“Enjoy the spot. They’re on both sides it seems like.”
“Thanks! I think you might’ve caught the last one though.”
A few more awkward words as he headed back downstream, still in sight, but not within any kind of conversational range. As I made the first few casts, I made sure to position myself in ever so slight an angle to keep a watchful eye on his incredible success. It didn’t take long for me either.
A fish. This is it. This is only the beginning of my rapid fire, shad slinging story to rival Hemingway himself. I reeled her in. Not overly impressive, but enough to admire the iridescent colors for a few moments, then carefully slide her back into the water. Lets go.
A few more casts would land me a 2nd similar sized fish.
And then, nothing. 10 casts became 10 minutes. Nothing but a snagged line or two. Downstream? The fish were still biting what he was presenting. And from the corner of my eye, it didn’t look like they were letting up for him. Another 10 minutes went by with no luck for me and loads for neighbor. I switched my lures. Switched my retrieve. Nadda.
I couldn’t take it. I turned the other direction- out of sight out mind. A little holler in my direction turned me back. He was holding up a sizeable hen on one lure with a seond fish on the trailer. I offered up genuine and enthusiastic kudos, at the same time thinking let’s get out of here. I headed further upstream to try my luck.
There’s an agony in knowing that something isn’t quite right, and that one something is probably a very small something. I’m not an expert, but I know more than the basics. I can pick out a seam or a pocket likely to hold fish, and I know enough about patterns to know what’s biting when and where. But it’s a most bitter tasting pill when you can literally see the fish, yet can’t figure out what you’re doing wrong.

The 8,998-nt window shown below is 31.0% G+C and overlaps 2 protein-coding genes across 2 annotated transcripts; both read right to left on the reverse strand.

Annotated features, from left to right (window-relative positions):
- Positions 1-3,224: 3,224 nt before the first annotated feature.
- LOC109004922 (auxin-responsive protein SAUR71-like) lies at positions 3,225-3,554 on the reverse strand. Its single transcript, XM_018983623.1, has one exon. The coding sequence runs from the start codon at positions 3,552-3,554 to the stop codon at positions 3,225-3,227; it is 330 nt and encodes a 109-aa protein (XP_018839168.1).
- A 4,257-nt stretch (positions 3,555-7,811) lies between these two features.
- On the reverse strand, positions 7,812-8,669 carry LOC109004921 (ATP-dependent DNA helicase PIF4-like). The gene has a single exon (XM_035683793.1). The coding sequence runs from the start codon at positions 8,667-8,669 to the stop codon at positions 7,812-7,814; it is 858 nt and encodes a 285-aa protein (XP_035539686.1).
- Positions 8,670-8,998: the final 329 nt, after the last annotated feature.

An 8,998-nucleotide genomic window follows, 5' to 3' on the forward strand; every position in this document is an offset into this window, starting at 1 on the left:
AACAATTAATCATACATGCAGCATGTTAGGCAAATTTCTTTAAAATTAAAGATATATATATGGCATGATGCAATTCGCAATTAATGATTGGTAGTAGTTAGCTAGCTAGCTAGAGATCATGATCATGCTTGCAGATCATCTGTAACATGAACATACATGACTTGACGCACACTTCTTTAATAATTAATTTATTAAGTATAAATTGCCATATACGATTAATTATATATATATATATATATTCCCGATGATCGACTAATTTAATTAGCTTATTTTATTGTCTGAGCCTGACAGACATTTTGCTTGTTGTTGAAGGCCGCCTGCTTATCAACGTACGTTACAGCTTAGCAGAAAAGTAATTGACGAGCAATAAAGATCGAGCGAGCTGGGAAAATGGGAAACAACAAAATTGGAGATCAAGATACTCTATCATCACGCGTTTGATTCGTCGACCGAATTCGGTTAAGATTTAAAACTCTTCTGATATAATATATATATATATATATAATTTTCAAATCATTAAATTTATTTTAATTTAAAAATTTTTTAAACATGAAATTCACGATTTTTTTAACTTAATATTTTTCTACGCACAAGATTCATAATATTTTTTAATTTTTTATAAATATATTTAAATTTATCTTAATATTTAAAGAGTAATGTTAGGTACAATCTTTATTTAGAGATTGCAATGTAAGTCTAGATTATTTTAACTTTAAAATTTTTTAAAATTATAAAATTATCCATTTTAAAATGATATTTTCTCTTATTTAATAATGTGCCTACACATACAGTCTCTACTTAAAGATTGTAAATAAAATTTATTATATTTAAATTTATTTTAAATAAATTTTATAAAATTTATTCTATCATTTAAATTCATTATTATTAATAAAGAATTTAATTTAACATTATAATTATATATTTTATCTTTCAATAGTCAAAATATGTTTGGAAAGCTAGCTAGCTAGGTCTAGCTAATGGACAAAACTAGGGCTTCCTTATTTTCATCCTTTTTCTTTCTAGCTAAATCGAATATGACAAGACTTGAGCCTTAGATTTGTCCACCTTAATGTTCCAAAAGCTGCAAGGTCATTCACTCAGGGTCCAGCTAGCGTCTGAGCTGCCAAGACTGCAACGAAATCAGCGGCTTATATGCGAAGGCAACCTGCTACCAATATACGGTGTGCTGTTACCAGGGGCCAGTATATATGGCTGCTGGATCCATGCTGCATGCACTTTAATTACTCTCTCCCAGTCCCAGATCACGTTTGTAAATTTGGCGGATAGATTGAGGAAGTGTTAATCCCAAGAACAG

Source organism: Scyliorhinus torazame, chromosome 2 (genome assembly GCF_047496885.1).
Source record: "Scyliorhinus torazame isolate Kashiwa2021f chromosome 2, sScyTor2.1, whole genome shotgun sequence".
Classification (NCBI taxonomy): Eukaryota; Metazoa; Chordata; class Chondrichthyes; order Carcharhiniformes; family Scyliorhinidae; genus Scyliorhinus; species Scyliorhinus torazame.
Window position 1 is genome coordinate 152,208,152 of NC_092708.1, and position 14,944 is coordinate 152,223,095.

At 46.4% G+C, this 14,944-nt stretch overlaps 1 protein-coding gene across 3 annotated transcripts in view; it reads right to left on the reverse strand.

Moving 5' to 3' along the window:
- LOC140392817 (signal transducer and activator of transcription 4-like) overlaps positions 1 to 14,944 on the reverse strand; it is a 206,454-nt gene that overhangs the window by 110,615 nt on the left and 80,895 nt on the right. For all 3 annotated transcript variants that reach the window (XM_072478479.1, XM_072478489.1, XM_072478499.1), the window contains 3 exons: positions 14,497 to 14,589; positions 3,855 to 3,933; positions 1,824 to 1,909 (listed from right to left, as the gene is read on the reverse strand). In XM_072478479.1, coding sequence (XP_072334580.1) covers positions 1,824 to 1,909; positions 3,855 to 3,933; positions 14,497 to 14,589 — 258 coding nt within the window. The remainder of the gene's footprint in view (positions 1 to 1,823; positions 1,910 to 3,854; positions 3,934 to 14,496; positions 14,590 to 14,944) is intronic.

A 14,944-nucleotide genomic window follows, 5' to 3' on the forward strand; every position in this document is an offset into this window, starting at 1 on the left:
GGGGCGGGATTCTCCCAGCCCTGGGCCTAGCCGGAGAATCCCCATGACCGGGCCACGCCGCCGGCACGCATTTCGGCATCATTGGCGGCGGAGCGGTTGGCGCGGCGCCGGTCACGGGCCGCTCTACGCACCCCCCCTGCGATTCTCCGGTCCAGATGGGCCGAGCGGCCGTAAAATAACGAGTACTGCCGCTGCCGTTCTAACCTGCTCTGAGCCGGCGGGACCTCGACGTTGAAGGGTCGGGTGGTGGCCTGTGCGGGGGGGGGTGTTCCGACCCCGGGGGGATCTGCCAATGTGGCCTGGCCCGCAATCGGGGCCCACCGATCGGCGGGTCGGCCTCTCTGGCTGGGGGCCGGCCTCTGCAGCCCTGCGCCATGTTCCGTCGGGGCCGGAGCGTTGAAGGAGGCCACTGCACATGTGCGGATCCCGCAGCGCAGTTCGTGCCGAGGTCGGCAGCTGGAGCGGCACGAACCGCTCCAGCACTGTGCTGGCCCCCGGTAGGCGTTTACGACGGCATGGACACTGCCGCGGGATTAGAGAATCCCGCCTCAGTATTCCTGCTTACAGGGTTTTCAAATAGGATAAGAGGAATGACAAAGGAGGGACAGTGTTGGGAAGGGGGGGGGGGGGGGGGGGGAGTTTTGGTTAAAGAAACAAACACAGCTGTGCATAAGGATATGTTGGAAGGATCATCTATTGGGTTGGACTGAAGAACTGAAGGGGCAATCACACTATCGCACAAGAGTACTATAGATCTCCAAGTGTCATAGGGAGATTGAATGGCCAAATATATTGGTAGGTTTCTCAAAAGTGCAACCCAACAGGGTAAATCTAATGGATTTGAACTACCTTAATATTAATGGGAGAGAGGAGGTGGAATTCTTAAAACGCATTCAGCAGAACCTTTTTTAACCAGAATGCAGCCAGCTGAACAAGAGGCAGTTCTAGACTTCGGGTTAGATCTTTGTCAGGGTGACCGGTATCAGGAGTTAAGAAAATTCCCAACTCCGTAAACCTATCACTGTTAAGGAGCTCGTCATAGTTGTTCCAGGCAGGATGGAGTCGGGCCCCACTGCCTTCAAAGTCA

After another 20-30 minutes I’d landed nothing but a small male perch. He was as lost as me it would seem. Time to end this. Walking back to the truck, I decided to chat up my neighbor before heading out.
On a public landing like this one, I’ve found that you’ll encounter two types of anglers. There’s the anglers that want to talk, and there’s the anglers that just want to be left alone. My circumstantial evidence would indicate that it’s typically the guys landing fish that like to talk. One can only swallow so many bitter pills after all. I can speak from experience here.
Knowing that he was the kind who didn’t mind sharing, I came by and asked to see what he was tossing. Wouldn’t you know it, the same size and colors as me. He showed me the other darts he’d been picking through, and said they weren’t too picky today.
Courteously cussing at myself, I lamented to him as I offered up my identical setup in comparison. He seemed genuinely surprised and sympathetic to my misery. So likewise, despite my poor performance, I was pumped for him and wished him more tight lines as I headed out.
It's a strange feeling to leave a riverbank thinking, yes, I’d caught a few fish, but I still feel defeated. Should I make this the last time? With this stream not being particularly close to home, I told maybe I should cut my losses. Just wait for more familiar fare to return to the Chesapeake in the coming months.
That decision lasted about a week. One more chance. This time, I’d end up being late to the game once again. But on a whim, I decided to give it one last shot.